Liz Garrigan, who had recently been helping the Scene out as a freelance contributing editor, will become the interim executive editor for SouthComm's three main Nashville publications: The Scene, The City Paper and NashvillePost.com. SouthComm CEO Chris Ferrell, who bought the alt-weekly from Village Voice Media in August, describes Garrigan's new job as "a temporary stint of a few months' duration," during which time she will be responsible for "develop[ing] a more smoothly functioning, integrated organization" in regards to converged editorial operations. The Tennessean reports that the integration has already begun, with SouthComm merging the City Paper's Thursday print edition with the Scene. (The City Paper still publishes a print edition on Monday.)
Outgoing editor Liz Garrigan reports that she had "openly recommended Scene managing editor Matt Pulle for [her] job, and he was seriously considered." But in the end, Village Voice Media brought Pete Kotz over from the soon-to-be-defunct Cleveland Scene, a move that was criticized by some of the paper's staff. "Bypassing Matt sent exactly the wrong message to the city: It said that the Scene is just another interchangeable cog in a big corporate wheel," one staffer says anonymously. Former Scene media critic Henry Walker agrees. "The idea of an alternative weekly paper importing an editor would have been almost unthinkable just a decade ago," he says. "[But VVM] has pioneered the adoption of a cookie-cutter news and design formula and the employment of fungible editors among the alternative weeklies." VVM executive editor Michael Lacey, for one, isn't buying Walker's critique. "For nearly 40 years, we, like most alternative newspaper owners, have selected editors, writers and columnists based upon their skill, not their birth certificate," Lacey says. "Walker's simplistic comments reflect parochial jingoism."
Cleveland Scene editor Pete Kotz has been named the new editor of the Nashville Scene in the wake of last week's news that the Cleveland paper will be merged with Cleveland Free Times in July. On July 1, Kotz will replace Liz Garrigan, who announced she was leaving the Nashville alt-weekly in May. "I know Pete from editors' meetings and conventions and can say unequivocally that he's a wonderful guy, a talented journalist and a good soul, if not the 'dangerously handsome man' he claims to be," Garrigan writes. "He has five kids, loves to 'bust a phrase,' holds dear the value of a great story, and prefers to chase his whiskey with beer."
Liz Garrigan says in a blog post that she'll be leaving the paper at the end of June to become editorial director of Magellan Media, an umbrella company of book imprints and (non-newspaper) publishing enterprises. "I'm attempting something pretty rare in journalism these days: a chance to make an exit while I'm still having an enormous amount of fun," she writes. "It might be a bit anticlimactic, but this is not a protest resignation, a corporate cost-cutting measure or a veiled firing." She says she hopes to continue contributing to the Scene, but "after 12 years at one place -- as political writer, news editor, associate editor, then editor -- it's time for this root-bound journalist to repot herself."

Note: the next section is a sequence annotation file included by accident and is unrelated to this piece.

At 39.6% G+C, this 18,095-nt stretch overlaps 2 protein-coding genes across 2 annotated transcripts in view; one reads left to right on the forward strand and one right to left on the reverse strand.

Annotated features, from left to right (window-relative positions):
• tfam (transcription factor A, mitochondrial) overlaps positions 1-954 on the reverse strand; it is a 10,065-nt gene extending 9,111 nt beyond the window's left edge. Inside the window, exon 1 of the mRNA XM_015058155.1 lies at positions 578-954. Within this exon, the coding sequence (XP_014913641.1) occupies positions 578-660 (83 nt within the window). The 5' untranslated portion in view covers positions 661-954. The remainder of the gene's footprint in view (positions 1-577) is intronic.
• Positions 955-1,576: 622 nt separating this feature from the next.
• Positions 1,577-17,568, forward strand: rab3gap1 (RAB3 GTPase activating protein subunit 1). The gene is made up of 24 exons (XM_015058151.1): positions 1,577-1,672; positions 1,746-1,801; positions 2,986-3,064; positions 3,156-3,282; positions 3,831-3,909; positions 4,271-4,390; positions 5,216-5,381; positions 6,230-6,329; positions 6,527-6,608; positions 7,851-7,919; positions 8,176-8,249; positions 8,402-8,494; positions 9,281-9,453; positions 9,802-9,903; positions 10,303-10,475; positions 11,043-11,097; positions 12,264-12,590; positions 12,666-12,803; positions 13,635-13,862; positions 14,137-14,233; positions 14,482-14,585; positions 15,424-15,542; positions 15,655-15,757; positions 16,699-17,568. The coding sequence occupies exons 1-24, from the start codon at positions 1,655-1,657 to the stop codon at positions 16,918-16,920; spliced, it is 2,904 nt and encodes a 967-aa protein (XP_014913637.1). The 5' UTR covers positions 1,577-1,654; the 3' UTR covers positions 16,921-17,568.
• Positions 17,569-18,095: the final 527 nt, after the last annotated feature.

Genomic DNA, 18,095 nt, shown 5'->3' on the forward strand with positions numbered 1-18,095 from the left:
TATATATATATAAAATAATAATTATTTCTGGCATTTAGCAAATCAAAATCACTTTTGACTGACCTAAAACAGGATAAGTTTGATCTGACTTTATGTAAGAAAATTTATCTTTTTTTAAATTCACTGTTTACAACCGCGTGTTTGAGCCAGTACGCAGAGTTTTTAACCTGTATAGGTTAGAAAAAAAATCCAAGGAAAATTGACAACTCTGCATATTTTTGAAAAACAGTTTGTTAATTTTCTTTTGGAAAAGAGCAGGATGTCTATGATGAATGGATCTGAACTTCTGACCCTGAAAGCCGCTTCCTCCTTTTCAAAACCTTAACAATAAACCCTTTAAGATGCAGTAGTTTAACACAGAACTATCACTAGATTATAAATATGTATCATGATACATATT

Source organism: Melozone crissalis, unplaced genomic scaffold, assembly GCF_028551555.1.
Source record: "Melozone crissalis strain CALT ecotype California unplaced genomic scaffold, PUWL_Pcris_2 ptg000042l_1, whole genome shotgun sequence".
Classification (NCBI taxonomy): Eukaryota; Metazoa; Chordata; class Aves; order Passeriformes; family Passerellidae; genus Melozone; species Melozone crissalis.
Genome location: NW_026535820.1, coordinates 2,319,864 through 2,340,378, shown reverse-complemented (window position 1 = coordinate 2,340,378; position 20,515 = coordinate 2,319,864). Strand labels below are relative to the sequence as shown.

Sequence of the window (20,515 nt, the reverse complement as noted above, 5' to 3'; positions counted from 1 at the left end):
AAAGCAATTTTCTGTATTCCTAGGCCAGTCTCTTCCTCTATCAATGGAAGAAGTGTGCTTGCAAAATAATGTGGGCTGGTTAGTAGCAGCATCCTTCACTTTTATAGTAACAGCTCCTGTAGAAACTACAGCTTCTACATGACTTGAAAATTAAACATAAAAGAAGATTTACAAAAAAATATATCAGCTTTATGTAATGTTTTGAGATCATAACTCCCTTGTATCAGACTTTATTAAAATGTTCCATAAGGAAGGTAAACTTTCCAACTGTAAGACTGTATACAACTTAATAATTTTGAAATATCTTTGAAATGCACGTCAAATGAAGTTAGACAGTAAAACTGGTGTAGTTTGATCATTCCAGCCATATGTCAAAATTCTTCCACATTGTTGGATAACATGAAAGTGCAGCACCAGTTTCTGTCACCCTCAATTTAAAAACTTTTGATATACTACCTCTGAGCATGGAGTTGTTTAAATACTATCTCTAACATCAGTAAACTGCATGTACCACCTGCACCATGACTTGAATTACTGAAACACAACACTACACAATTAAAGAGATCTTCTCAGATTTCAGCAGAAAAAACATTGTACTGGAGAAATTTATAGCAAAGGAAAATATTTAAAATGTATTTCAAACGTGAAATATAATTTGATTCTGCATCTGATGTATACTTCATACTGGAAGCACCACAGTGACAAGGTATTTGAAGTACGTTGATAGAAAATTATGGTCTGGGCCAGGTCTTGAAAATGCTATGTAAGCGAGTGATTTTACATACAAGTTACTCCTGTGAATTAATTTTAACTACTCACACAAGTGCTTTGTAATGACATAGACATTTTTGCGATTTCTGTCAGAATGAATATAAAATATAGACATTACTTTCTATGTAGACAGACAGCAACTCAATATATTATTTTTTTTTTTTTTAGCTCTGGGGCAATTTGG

In a live chat yesterday, Liz Garrigan discussed her recent Washington Post piece on Fred Thompson's presidential chances and briefly highlighted two elements of alt-weekly journalism. After she said Al Gore won't enter the 2008 race because "he's got swimming pools to heat," a reader complained about Garrigan's off-hand remark. "Snarky asides help to pay my bills," she replied. Later, when a reader asked if she "might want to at least appear objective," Garrigan took the question head-on. "Part of what distinguishes alt-weeklies from mainstream media is that we don't peddle objectivity (or even think it's possible)," she said. "We do value fairness and balance but in the context of point of view. But that's another chat."
Music City Mayor Bill Purcell announced last week that he has hired Liz Garrigan's husband Curt as his number two, a post he will fill for eight months. To avoid conflict of interest, Liz Garrigan says in an editor's note that she will recuse herself of all writing and editing duties involving stories "dealing specifically with Purcell, my husband or the mayor's office." She will not shy away from city politics altogether, however, and will continue to weigh in on subjects such as "the upcoming mayor's race, pieces about development and growth, [and] the Metro Council." MORE SCENE NEWS: Former staffer Jeff Woods will rejoin the paper after a stint as an editor for Scripps Howard News Service. Woods, says Garrigan, "will be covering pretty much whatever he damn well wants."
Bruce Dobie, co-founder and editor of Nashville Scene, will be leaving the paper next month. The 46-year-old father of two tells the Nashville Post that alt-weeklies "need to be young" and that he doesn't have as firm a grasp on how best to cover the city for a young audience as he once did. To adapt to the 24/7 news cycle favored by many 18-35-year-olds, he believes that the paper must establish an online presence and be willing to continually reinvent itself. Dobie's successor will be current associate editor Liz Garrigan, who's been at the Scene for eight years. "The Scene's a great paper now," she says. "With new energy and more aggressive reporting, it will be better."